5 Minutes With Miles Kane



As one of the most impressive live acts the UK has seen in recent years, Miles Kane's showmanship has gained him a loyal following since the release of his debut album, 'Colour of the Trap' back in 2011.

Now, more than a decade on and three albums later, he returns with fourth LP, 'Change The Show', as well as a brand new tour scheduled for May 2022.

We caught up with the Wirral-born indie-icon to discuss how it feels to be back on the road meeting fans, how important spontaneity is when it comes to his live performances, and how a collaboration with Paul O'Grady's Lily Savage came about.

You’re fresh from a promo trail in support of ‘Change The Show’ which was released last week – how does it feel now you’ve come out of the other end?

It’s good! I’ve just been chilling because it’s been a mad week doing these in-stores and shows.

Your last album ‘Coup De Grace’ offered something different to your first two records. Do you feel like ‘Change The Show’ is a continuation of this, or from your perspective did you have to start again in a way?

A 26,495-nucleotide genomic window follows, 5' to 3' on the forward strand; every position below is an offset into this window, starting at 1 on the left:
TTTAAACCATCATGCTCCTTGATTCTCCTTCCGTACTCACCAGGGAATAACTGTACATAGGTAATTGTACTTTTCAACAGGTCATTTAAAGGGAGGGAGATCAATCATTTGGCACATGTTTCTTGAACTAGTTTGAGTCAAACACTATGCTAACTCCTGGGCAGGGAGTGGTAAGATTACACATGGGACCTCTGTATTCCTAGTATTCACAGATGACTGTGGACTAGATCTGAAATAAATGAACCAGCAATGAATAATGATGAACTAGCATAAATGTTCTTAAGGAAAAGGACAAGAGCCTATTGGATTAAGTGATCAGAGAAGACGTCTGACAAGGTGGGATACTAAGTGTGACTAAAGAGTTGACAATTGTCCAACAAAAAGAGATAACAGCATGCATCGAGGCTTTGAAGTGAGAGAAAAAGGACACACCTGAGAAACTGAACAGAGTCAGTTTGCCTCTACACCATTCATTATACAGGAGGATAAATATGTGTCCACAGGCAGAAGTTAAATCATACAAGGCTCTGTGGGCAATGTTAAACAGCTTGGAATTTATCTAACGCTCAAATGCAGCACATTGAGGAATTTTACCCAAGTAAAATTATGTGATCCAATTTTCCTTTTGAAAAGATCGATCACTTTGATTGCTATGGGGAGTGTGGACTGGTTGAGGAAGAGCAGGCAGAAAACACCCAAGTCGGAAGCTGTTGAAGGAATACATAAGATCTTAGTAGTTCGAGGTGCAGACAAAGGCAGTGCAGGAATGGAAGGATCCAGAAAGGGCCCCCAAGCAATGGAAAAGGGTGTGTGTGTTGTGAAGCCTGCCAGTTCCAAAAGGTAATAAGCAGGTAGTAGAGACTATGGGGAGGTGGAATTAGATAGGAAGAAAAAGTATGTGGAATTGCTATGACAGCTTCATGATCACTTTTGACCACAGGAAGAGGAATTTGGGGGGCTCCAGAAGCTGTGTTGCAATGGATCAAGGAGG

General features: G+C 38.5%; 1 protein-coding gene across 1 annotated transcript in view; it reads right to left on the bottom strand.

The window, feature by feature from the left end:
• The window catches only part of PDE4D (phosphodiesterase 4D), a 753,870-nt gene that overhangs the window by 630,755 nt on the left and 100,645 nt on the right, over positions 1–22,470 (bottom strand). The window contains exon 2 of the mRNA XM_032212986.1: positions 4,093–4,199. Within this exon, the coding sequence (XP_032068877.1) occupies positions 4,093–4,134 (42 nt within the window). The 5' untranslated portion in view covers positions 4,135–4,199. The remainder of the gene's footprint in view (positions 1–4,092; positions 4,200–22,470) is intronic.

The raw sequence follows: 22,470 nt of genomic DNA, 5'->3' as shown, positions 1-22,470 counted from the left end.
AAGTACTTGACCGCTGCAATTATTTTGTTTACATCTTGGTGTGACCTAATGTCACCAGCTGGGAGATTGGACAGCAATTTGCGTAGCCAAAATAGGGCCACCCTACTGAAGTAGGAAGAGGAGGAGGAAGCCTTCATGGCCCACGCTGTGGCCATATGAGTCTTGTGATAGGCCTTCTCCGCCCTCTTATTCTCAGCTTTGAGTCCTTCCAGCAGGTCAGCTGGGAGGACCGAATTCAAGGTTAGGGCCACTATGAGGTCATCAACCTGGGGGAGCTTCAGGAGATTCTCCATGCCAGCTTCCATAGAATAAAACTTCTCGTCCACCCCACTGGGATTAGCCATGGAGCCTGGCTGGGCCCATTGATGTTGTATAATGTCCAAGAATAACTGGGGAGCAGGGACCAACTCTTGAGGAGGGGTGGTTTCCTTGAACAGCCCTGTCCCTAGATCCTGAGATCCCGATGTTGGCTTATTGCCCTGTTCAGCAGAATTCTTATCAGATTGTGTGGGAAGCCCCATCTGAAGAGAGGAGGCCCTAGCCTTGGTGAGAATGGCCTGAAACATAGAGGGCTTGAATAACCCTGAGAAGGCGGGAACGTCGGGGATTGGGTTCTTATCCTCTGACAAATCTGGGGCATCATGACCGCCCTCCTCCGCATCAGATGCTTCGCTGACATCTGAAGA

Someone said to me it's four years since ‘Coup De Grace’ came out. It's mental. Four years seems forever ago, but then it sort of flew by. I think we were on pause because last year was still so uncertain as well. I think ideally January was the best time to release it because it was fresh, you know. New year, fresh start, new record. Let’s just do it and crack on really so that was always the plan.

You played a few in-stores and met some fans – is the general consensus that ‘Change The Show’ received the reception you’d hoped for?

This week has been amazing and I've loved playing acoustic and doing the little signings. All those fans that I met are real, genuine, hardcore fans and I feel the love from them. It’s a nice feeling to be honest, and the most important thing in all of this is making people feel good and enjoy my tunes.